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Staged Surgery for Meconium Peritonites– A Case Report

M. Abbas, S. Al-Hindi, A. Hasan



Mahmood Abbas

Department of Surgery, Unit of Pediatric Surgery

Salmania Medical Complex

PO Box, Manama, Kingdom of Bahrain

Tel: 0097339652551, E-mail: This email address is being protected from spambots. You need JavaScript enabled to view it.



We present a newborn with meconium peritonitis secondary to ileal atresia with perforation which was diagnosed in utero. Open drainage of the free meconium was initially performed, followed by elective definitive surgery at the age of 10 days.




Meconium peritonitis is an aseptic chemical peritonitis resulting from in utero perforation of the obstructed gastrointestinal tract and is most commonly secondary to intestinal atresia. Most of these cases can be diagnosed by fetal ultrasound. Management of such cases is controversial and varies between definitive surgery in the early neonatal period and staged surgery consisting of initial drainage followed by elective definitive surgery [1, 2]. We report a newborn with generalized meconium peritonitis who was initially treated with open drainage of meconium followed by conservative therapy and elective surgery.

The case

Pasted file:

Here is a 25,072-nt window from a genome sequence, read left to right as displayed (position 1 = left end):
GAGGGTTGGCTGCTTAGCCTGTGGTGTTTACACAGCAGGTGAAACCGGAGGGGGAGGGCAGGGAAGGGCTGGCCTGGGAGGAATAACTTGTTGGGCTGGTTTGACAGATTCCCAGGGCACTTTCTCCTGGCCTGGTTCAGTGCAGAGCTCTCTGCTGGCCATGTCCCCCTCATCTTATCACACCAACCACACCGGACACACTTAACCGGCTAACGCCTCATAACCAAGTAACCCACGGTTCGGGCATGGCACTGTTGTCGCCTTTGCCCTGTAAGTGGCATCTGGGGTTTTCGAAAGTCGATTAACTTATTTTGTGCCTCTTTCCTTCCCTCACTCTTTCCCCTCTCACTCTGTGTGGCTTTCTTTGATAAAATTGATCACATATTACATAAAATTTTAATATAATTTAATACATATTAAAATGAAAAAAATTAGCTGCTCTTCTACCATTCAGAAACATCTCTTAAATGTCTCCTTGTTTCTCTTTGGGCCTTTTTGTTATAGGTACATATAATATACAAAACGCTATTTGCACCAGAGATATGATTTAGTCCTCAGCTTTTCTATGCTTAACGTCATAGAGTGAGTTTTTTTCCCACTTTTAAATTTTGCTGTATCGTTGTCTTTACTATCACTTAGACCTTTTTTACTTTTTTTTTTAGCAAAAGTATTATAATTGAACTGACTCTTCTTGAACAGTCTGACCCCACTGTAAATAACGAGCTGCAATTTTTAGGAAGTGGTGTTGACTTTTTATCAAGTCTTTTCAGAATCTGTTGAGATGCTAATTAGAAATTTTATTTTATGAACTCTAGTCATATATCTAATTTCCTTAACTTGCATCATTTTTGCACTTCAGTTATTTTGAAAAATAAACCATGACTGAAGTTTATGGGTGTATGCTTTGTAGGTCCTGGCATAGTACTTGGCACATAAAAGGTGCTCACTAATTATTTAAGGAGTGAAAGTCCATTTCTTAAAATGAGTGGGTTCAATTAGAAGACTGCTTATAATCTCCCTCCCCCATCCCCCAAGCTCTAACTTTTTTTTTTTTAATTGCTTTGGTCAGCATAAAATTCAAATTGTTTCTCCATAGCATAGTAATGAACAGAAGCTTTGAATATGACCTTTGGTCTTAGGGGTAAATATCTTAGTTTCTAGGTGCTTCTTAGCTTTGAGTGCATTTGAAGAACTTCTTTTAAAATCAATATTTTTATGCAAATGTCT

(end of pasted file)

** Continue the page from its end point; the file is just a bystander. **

A 3.5 kg female baby born at 35 weeks of gestation by caesarean section because of premature labor and fetal distress. The antenatal ultrasound at 30 weeks of gestation showed polyhydramnios and fetal bowel dilatation suggestive of meconium peritonitis (fig. 1). Immediately after birth, the baby was in severe respiratory distress and was intubated and ventilated. The abdomen was severely distended, tense, silent and dull on percussion and the abdominal wall was edematous and erythematous. The baby did not pass meconium and the nasogastric tube drained minimal greenish fluid. The plain abdominal x-ray was suggestive of ascites and the abdominal ultrasound showed multiple distended bowel loops and a large collection with debris in the upper abdomen (fig. 2). Seven hours postnatally, the baby underwent emergency mini-laparotomy in the neoatal ICU. The peritoneal cavity was filled with large amount of free meconium and the bowel loops were meconium-stained and densely adherent. The meconium was evacuated and two penrose drains were placed in the abdomen. Postoperatively, the neonate was put on mechanical ventilation, parenteral nutrition, intravenous antibiotics and decompression of the gastrointestinal tract. Abdominal distention significantly reduced and her general condition improved. Gastrograffin study of the bowel showed a perforation in the terminal ileum. At age of 10 days, the baby underwent re-look laparotomy and a large terminal ileal perforation was identified 10 cm proximal to the ileocecal junction with a large mesenteric defect. Resection of the perforated ileal atretic segment and primary anastomosis was performed. Patient received 30 ml of packed red blood cells intraoperatively. The postoperative course was unremarkable. Cystic fibrosis was ruled out.